Brighton Year-Round 2019
John Collins plays organ music from the Italian/Iberian seventeenth and eighteenth centuries, with a strong accent for once on German music – with some British stops.
John Collins’ latest organ recital wasn’t scheduled at all. He stepped in to replace other artists who were indisposed.
Collins yet again sweeps through the Italian/Iberian seventeenth, then eighteenth century – with some German and British stops. Organist at St George’s Worthing 1984-2017 he’s recently moved to Christ Church there.
Collins relishes the change of registers and the remarkable sound-world of St Nicholas. Indeed the organ’s never sounded better than now, and Collins even at short notice knows this.
Bernado Storace is known for a collection of keyboard pieces collected in 1664. That’s it. They’re often played on a harpsichord and can fit on one CD. Though less-known because of this, he might be the most significant Italian keyboard composer between Frescobaldi (1583-1643) and Domenico Scarlatti (1685-1757). His Toccata and Canzona in G is a striding confident product of mid-baroque: all process and strut, attractive touch-off and a neat singing postlude maintaining that bright G major.
Antonio e cabezon (1510-66) might be the greatest Iberian composer of the keyboard, certainly the greatest before Albeniz, Granados and Mompou, with only Soler and Seixas (more on him in a bit)to rival his eminence. Born in the middle of the great Iberian polyphonists Cabezon blind from two years old, produced works of an inwardness to parallel the younger Victoria. His Tiento de Cuarto Tono is a recognizably Renaissance work, with a dark hushed core no-one else quite has. We hear it on harpsichord, but the organ conveys it too.
Giovani Maria Casini (1652-1719) is a fine mid-baroque composer whose Pensiero Ottavo is a remarkably serious work, religious in tone, not so much part of the keyboard world of say the 1690s, but again a reflective slow work, like most things here worth hearing twice.
Carlos Seixas (1704-42) a priest, was like the younger Antonio Soler a pupil of the Italian Domenico Scarlatti. In his brief TB-haunted 38 years he wrote a cluster of attractively post-Scarlatti works which prefigure Soler (1729-83) and the gallantry of the Rococo era, rather than just the baroque. His Sonata No. 15 in C minor the Siciliano-Minuet is a languorously misleading classical thing that quickly drops its languor and waltzes to minuet-time: bright, perky, attractive and memorable.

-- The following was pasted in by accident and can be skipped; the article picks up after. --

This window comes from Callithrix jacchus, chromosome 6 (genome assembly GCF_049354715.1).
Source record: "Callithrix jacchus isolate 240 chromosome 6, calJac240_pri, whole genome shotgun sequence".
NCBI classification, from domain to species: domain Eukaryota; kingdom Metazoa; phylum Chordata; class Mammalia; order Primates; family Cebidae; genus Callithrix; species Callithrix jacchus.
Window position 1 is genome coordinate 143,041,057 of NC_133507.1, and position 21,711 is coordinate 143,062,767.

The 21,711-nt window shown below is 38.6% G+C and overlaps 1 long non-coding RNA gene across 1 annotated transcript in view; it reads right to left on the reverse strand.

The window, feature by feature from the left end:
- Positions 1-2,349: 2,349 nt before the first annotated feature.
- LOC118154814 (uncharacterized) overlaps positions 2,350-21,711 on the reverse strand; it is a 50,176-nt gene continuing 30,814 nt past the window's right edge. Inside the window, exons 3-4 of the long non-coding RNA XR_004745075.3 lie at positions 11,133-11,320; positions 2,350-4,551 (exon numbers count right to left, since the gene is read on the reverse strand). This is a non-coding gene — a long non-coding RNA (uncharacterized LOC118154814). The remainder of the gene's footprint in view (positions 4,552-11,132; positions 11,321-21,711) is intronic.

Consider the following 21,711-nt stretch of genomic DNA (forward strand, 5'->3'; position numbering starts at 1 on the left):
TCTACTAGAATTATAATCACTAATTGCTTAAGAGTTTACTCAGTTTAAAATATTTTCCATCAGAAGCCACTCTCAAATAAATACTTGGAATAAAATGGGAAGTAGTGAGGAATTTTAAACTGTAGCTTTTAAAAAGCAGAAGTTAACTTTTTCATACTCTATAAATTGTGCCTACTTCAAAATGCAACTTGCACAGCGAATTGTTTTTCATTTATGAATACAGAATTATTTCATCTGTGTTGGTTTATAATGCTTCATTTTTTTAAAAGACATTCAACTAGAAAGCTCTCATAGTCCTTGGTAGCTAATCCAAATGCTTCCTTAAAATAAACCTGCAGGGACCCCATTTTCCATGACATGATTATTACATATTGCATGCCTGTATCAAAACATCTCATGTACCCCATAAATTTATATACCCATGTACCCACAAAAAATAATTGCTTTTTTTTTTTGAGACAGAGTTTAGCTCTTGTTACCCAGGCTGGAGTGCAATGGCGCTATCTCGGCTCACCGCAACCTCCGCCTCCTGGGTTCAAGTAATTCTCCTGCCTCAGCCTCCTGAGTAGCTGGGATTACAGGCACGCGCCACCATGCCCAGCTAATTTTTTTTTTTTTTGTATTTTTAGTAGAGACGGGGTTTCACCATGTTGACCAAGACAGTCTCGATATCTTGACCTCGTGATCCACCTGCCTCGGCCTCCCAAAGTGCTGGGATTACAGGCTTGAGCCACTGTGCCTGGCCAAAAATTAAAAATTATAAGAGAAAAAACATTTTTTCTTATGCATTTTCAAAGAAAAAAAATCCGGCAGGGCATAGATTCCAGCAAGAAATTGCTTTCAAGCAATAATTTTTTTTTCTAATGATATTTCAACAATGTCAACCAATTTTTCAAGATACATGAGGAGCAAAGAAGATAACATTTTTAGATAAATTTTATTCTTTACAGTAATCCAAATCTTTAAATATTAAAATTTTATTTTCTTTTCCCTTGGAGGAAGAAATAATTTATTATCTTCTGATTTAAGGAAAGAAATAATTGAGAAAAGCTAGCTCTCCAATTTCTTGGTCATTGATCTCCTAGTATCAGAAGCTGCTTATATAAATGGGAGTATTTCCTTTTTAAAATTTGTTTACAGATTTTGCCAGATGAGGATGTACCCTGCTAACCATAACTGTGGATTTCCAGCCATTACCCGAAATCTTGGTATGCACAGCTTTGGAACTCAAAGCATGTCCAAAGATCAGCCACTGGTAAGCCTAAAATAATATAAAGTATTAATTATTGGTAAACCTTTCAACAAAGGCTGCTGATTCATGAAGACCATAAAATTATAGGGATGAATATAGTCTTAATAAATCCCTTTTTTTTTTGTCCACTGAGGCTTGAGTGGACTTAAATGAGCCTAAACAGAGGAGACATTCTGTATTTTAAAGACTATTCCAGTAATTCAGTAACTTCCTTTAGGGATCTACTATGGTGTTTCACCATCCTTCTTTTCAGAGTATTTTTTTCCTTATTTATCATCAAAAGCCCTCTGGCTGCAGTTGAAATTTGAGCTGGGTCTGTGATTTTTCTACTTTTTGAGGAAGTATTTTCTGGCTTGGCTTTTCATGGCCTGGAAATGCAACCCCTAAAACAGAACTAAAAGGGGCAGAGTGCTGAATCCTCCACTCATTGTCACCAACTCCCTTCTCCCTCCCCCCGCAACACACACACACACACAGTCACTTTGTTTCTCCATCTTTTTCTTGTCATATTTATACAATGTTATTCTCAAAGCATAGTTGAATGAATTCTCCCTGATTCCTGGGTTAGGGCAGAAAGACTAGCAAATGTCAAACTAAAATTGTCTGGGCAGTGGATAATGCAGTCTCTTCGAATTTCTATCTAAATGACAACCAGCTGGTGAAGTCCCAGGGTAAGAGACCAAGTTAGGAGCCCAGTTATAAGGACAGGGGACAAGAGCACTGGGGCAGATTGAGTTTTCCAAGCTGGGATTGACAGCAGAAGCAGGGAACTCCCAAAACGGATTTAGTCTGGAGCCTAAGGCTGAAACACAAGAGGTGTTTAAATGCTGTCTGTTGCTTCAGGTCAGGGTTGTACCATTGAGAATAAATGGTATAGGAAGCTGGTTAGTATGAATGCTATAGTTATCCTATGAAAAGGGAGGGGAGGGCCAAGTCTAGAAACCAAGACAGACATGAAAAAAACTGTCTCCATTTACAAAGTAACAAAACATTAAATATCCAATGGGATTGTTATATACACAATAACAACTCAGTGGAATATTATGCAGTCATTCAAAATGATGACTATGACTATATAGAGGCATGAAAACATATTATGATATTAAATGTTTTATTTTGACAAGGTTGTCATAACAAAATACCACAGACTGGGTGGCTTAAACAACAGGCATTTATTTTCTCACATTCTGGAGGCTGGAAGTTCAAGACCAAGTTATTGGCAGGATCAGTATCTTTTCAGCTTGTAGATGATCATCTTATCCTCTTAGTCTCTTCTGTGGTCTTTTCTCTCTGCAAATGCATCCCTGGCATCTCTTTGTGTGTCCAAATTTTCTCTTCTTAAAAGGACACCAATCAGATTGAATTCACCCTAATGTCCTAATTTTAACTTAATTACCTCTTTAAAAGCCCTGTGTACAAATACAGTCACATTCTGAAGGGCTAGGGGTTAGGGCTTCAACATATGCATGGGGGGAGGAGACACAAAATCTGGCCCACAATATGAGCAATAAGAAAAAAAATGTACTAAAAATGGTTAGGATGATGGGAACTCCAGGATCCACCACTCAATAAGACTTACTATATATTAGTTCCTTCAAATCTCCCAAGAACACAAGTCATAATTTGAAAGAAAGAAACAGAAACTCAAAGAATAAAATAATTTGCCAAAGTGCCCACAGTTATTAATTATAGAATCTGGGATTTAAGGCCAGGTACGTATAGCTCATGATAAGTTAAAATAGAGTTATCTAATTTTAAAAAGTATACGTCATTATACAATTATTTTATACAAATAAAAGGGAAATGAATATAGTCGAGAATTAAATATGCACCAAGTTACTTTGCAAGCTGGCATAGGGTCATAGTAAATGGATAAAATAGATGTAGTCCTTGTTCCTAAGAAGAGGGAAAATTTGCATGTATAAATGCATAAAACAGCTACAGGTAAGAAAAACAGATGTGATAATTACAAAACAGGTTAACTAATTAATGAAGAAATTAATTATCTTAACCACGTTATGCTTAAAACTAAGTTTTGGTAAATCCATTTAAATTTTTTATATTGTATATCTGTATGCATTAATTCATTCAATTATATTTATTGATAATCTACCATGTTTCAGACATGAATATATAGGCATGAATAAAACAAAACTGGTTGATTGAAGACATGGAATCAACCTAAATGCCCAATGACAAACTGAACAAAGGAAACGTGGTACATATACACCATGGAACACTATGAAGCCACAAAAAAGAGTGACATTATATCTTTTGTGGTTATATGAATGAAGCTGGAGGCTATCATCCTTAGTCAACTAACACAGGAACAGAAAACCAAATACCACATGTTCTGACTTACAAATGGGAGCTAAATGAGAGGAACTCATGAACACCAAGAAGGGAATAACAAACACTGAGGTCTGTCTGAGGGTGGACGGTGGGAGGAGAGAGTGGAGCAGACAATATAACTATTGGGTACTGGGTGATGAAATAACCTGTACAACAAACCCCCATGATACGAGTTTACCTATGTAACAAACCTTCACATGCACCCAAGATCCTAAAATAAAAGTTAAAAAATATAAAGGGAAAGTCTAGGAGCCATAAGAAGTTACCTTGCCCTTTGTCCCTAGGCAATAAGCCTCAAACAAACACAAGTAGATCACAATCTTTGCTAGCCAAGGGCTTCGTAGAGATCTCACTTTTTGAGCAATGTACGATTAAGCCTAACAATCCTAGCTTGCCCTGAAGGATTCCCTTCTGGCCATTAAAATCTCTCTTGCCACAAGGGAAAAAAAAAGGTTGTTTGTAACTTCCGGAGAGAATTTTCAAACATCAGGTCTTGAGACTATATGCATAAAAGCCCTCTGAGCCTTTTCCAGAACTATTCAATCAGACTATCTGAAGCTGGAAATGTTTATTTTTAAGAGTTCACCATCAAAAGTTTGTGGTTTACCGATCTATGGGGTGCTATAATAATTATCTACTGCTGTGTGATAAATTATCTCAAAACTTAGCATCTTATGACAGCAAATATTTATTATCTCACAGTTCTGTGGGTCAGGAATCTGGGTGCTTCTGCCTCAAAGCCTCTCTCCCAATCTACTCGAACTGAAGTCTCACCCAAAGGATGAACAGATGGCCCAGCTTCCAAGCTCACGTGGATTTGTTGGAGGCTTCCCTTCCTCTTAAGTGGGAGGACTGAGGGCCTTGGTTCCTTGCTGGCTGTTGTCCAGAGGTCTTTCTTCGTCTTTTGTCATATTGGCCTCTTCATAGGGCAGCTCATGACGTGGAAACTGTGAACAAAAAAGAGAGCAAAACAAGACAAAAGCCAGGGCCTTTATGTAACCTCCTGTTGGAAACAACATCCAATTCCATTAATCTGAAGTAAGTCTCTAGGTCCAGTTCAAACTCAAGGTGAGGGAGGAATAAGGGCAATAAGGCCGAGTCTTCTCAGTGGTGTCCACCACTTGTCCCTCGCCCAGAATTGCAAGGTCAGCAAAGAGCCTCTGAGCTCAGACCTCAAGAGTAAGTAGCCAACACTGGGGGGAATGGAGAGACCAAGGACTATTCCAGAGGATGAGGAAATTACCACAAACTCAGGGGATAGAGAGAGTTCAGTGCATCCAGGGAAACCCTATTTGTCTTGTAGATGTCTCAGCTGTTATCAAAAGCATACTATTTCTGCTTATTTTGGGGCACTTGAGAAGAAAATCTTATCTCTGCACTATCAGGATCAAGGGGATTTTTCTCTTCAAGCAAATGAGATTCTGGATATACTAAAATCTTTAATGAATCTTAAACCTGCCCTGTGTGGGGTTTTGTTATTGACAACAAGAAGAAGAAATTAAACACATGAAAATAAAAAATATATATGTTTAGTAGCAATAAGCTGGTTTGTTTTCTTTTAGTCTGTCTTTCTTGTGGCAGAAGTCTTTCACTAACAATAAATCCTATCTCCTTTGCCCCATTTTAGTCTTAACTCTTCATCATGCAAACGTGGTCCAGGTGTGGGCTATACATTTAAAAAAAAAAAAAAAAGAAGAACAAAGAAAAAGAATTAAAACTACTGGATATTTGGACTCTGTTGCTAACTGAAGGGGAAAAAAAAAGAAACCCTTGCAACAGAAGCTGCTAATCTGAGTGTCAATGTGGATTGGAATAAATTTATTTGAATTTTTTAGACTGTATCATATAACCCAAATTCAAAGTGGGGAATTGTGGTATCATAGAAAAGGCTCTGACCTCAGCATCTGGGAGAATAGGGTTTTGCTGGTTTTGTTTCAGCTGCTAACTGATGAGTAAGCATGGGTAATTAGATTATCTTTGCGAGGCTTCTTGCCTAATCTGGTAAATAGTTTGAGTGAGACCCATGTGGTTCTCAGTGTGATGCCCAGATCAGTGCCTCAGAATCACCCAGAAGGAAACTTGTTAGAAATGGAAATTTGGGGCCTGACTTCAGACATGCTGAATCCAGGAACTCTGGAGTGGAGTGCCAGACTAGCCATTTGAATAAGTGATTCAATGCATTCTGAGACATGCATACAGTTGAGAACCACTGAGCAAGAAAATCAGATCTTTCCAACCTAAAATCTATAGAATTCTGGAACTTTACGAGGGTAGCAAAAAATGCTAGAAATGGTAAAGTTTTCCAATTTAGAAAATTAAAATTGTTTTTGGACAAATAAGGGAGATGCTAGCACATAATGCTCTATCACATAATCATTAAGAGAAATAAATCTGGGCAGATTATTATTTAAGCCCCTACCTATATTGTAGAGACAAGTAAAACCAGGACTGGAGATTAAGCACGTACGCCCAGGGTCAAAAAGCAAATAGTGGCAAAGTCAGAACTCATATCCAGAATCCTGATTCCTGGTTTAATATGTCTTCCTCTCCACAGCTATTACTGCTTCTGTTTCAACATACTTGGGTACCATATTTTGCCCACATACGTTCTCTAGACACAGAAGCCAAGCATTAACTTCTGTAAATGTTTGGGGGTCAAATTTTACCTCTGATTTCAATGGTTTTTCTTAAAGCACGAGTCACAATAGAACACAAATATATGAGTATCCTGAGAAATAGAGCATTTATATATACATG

Starling Goodwin (ca. 1714-74) is one of those like the man named Sue, who seems to have overcome his startling name. He’s a memorable virtuosic voice though with his Voluntary No. 5 Set 1 in F with Swell and Vox Humana. This is in effect a bright early-classical prelude (he was born in the year of Gluck and C P E Bach) and a kind of off-stage voicing in the latter sound, ghosting a melody lie a processional that’s moved away. Quirky, original music.
Henry Heron who worked around 1760 wrote a more recognizably British Voluntary N. 4 in C, a trumpet and echo effect, though more integrated, less showy perhaps. It was followed by a straightforward contrast by the obscure and beautifully-named-for-an-organist, Jonas Blewitt ca 1757-1805. His Voluntary in G Op 2 No. 7 suggests there’s more to be discovered here. Using the flute stops, this bright optimism of G works as a more delicate but still attractive classical full stop.
It preludes the pieces from Handel’s 1749 Music for the Royal Fireworks. Some things are lost but he stripped-down focus allows one to listen for elements you’d otherwise miss. The Overture-Bouree, quite plain till it moves up a notch is followed by La Paix (Largo alla Siciliana) with its memorable sway ad Handelian bask. It’s followed by La Réjouissance an Allegro with Handelian swagger but a memorable tune, which the two Minuets, so famous in themselves cap with the ones you walk out with. Yet another superb Collins recital, impromptu.